Dignity at the End of Life: What’s Beneath the Assisted Dying Debate?
A Christian view of humanity at the end of life, by Andrew Grey. (2018)
On 15th May 2018, Andrew Grey looked at how the concept of dignity is used in the assisted dying debate.
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In spite of Parliament’s emphatic rejection of a “right to die” bill in 2015, the issue of assisted dying remains a live one, with pressure groups and court cases regularly making the news.
For all that divides the different sides in this debate, they agree on one thing: the need for people to die with dignity. But this provokes a question: how can they both be right? How can opposite positions both favour the same things? What does dignity even mean?
Drawing on his Theos report on the topic, Dignity at the End of Life: What’s Beneath the Assisted Dying Debate?, Andrew Grey looked at how dignity is used and what it means and argues that it is an understanding of dignity as being loved and valued, rather than simply having control, that best serves the dying, those who matter to them, and the society in which they live.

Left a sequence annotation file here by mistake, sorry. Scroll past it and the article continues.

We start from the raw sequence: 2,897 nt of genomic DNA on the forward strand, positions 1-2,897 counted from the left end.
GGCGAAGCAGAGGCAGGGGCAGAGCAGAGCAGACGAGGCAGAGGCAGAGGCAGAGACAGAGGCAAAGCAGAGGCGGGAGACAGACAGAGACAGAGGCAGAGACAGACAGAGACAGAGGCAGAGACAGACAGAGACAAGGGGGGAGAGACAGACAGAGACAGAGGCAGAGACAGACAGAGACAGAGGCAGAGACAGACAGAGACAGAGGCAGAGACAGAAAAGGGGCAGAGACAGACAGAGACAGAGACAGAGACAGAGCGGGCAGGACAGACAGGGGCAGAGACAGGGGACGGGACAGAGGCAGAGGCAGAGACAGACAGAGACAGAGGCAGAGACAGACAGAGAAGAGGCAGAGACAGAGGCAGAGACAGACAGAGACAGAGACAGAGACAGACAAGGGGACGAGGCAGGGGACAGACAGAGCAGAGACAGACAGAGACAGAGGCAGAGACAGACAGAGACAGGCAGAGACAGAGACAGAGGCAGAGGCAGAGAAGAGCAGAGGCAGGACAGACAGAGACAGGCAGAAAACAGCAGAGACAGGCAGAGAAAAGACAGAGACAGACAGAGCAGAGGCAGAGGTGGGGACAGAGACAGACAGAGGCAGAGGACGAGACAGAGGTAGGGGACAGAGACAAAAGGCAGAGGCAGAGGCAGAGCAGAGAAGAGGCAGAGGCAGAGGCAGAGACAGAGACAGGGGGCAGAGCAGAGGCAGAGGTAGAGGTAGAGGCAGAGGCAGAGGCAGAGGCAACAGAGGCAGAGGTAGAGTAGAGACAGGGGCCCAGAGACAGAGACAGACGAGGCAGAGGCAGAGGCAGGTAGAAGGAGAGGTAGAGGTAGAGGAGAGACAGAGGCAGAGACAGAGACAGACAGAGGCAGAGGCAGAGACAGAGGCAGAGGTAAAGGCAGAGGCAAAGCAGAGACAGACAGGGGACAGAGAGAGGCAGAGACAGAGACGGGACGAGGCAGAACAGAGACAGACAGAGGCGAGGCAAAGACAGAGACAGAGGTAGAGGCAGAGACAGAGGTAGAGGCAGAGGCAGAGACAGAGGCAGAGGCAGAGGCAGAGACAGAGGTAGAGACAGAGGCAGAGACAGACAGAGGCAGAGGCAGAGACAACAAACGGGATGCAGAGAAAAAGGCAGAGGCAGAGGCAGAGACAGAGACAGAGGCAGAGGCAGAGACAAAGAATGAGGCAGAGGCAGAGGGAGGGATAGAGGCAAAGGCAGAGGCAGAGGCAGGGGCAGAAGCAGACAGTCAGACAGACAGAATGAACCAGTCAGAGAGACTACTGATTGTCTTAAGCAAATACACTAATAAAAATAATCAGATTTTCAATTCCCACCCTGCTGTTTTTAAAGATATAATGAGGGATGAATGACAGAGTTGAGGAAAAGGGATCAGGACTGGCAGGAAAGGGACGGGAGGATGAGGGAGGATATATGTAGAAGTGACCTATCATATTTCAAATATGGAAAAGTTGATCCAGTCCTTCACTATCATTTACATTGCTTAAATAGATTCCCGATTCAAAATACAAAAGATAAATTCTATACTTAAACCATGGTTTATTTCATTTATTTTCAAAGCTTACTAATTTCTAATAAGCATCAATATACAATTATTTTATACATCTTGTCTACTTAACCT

Andrew Grey studied Theology and Christian Ethics at the University of Oxford. He works in the voluntary sector on life–limiting conditions.
Andrew Grey spoke at Theos on 10 May with Theos research director Nick Spencer.
See other recent events and articles
Nick Spencer reviews ‘Pain, Pleasure, and the Greater Good’ by Cathy Gere, a study of utilitarianism in public and medical ethics. 19/02/18In Depth
Elizabeth Oldfield argues that we need a deeper concept of ‘dignity’ than is currently being used in the assisted dying debate. 07/02/2018In Brief
Theos researches and investigates the intersection of religion, politics and society in the contemporary world.